Catnip and grapefruit are ushering in a new era of insect repellants
Soon you may not need DEET at all.
If you’ve been out in the woods in your life, you’ve probably eaten, drank, or breathed in DEET, and then been filled with regret. But it might not be forever.
Over the past year, decades of research into essential-oil-based insect repellents have begun to bear fruit. Earlier this month, research on nepetalactone, the active ingredient in catnip, published in the journal Current Biology, demonstrated the power of the chemical to ward off mosquitoes. And last August the EPA approved another essential oil, nootkatone, which usually comes from grapefruit, to be used as a commercially available bug spray.
The push to develop essential-oil based repellents comes as mosquitoes have built up a resistance to synthetic products, says David Price, an urban entomologist with the mosquito control company Mosquito Joe. There’s lots of overlap between the repellents and pesticides used to control mosquito populations that carry diseases like yellow fever and malaria, and bugs are adapting to both.
“We’ve come to this point where, oh my goodness, we are struggling to kill off Anopheles gambiae, the malaria mosquito,” he says.
Two of the most widely used synthetic repellents, DEET and permethrin, are both over 40 years old. DEET was originally used as a repellent on military clothing in the 1940s, Price says, and was developed by the US government for wars in malaria-prone areas. In the 1970s, the military rolled out permethrin, a more powerful synthetic repellent that kills mosquitoes on contact.
And even if mosquitoes weren’t developing resistance, the existing chemicals have significant dangers. DEET can be toxic to humans in large doses, and there are concerns about increased sensitivity in children. Pyrethroids, the family of pesticides that includes permethrin, are extremely toxic to bees and other pollinators.
That’s the allure of catnip and grapefruit: it’s possible that they’ll be better targeted to mosquitoes, and better at warding off resistance.
The new catnip research found that the essential oil works by triggering a powerful irritant receptor, TRPA1, in some insects. That makes it a bit like the mosquito equivalent of tear gas, which triggers the human version of the same receptor. The oil doesn’t trigger a response in humans, and not all insects are affected, which means that the chemical might be used to target solely mosquitoes.
“The essential oils are targeted more towards that family of flies, so there’s less impact on our pollinators,” says Price. ” I look at it from a holistic point of view: what’s the effect on pollinators, on mammals, and on our environment?”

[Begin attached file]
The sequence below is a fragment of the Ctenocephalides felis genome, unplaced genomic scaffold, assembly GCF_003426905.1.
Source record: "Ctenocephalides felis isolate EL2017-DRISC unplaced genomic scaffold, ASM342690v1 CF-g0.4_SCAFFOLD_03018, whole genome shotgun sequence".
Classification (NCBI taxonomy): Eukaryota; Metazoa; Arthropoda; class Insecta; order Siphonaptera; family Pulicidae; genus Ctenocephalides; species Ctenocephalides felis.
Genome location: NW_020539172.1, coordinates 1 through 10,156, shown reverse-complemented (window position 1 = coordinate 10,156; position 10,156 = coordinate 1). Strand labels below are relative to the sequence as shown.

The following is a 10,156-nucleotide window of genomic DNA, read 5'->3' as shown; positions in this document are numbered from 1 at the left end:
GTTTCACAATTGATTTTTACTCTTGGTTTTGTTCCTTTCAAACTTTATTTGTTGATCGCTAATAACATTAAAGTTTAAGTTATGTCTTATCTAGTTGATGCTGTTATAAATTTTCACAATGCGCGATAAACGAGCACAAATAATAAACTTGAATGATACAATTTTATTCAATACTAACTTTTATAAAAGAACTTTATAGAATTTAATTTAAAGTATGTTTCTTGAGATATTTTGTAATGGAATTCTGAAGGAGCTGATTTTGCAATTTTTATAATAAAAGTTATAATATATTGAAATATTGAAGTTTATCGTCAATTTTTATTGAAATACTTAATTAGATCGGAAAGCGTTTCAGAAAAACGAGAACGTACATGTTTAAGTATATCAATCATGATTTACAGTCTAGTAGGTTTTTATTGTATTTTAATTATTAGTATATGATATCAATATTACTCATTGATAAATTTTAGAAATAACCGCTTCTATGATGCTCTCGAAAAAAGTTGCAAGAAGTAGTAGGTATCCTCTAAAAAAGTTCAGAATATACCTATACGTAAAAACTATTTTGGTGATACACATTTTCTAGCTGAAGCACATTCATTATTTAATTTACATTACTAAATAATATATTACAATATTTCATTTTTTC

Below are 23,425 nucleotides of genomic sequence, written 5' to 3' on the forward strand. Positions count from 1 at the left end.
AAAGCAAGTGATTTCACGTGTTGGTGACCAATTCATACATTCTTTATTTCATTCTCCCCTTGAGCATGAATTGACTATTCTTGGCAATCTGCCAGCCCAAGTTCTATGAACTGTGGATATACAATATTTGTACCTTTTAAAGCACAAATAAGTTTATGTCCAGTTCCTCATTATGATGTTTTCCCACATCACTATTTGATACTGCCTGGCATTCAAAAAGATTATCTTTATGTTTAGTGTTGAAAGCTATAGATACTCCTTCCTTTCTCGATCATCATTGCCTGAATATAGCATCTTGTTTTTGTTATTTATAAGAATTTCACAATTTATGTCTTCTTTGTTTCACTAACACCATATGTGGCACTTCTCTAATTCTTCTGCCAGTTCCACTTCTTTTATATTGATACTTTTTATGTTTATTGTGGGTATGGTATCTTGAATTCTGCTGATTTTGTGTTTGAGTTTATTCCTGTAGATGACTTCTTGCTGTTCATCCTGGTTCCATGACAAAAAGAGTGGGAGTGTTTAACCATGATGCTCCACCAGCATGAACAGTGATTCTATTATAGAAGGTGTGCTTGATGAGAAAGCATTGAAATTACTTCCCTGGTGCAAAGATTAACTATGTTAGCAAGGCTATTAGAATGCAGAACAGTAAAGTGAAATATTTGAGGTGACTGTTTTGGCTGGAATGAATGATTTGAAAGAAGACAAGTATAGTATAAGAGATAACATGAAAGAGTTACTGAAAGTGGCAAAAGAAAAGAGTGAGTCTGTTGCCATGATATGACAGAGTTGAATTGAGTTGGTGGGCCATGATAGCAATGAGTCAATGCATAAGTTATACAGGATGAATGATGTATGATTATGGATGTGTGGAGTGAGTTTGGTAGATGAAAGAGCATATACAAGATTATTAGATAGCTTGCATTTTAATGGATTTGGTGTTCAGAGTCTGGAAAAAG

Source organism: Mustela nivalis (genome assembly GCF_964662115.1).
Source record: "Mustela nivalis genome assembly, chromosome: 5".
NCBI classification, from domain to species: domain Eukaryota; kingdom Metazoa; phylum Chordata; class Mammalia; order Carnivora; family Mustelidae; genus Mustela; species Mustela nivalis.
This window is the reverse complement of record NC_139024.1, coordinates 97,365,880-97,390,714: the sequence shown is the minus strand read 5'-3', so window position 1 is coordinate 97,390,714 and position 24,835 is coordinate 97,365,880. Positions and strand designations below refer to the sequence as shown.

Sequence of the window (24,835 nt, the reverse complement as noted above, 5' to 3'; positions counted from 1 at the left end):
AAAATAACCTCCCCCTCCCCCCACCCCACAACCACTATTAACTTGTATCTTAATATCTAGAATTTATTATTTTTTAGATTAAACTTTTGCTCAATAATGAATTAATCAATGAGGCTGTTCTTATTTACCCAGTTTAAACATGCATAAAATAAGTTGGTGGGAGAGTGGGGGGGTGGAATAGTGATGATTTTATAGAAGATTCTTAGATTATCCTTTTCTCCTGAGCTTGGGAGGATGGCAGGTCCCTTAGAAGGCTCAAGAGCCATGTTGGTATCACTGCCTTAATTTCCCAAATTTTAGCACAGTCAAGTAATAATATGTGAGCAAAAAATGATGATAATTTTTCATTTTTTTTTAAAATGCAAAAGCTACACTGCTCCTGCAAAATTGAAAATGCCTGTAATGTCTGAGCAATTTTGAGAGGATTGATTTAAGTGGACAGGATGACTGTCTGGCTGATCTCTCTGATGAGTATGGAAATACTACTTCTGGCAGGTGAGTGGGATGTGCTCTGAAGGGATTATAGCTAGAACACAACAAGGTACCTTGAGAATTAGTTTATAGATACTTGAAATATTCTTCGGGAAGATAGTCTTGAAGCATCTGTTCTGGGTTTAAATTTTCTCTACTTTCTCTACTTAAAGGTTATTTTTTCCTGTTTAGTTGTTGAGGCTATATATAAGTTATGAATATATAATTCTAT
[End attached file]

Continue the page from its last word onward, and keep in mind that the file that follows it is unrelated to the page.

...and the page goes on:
The grapefruit oil seems to work through a different mechanism, although there isn’t definitive proof. So far, the theory goes that it interferes with an insect-specific neurotransmitter called octopamine. “It’s like adrenaline in mammals,” Price says. The chemical regulates communication between neurons, and when it’s disrupted, “the insect twitches itself to death.” (It probably bears repeating: the compound is safe for humans, and regularly shows up in food. It smells like grapefruit.)
[Related: How to keep mosquitoes away]
Other research on essential oils derived from cloves, pine, and cinnamon have found similar neurotoxic results in insects.
The hope is that, unlike DEET, which “tastes” bitter to mosquito feet, those oils target chemical pathways that are more fundamental to insect biology, making it harder for bugs to adapt.
“There is always a possibility that mosquitoes develop resistance if they are highly exposed over a long period of time,” says Nadia Melo, who studies blood-sucking insects at Lund University, and was the lead author on the catnip research. But, she says, mosquitoes use the same molecular pathways to detect other dangerous chemicals, and so probably can’t give up their ability to detect catnip easily.
At the moment, only one essential oil based repellent is in widespread commercial use: citronella, which is derived from lemongrass, lemon eucalyptus, and a few other lemon-scented plants. It’s actually highly effective at repelling ticks and mosquitoes, Price says, although it doesn’t appear to kill them. “They pick it up through the olfactory nerves of their antenna, and they understand that this is not a good place.”
The big difference between citronella and the synthetic DEET is their longevity. Citronella-based products need to be reapplied every 30 minutes to an hour. The same is likely to hold for other natural repellents, Price says. “[Catnip oil] is definitely comparable, if not exceeding, DEET’s capability in the first couple hours. You’ve just got to apply more frequently.”
Although grapefruit oil has gotten an official seal of approval, and catnip oil is widely available online as an herbal medicine, Price says that the process of developing the inactive “blend” that binds together a repellant takes time. Still, you probably won’t need to wait long: the CDC has estimated that grapefruit oil-based products will be on the market by 2022. Hopefully someday your hikes can smell more like plants and less like an industrial cleaning solution.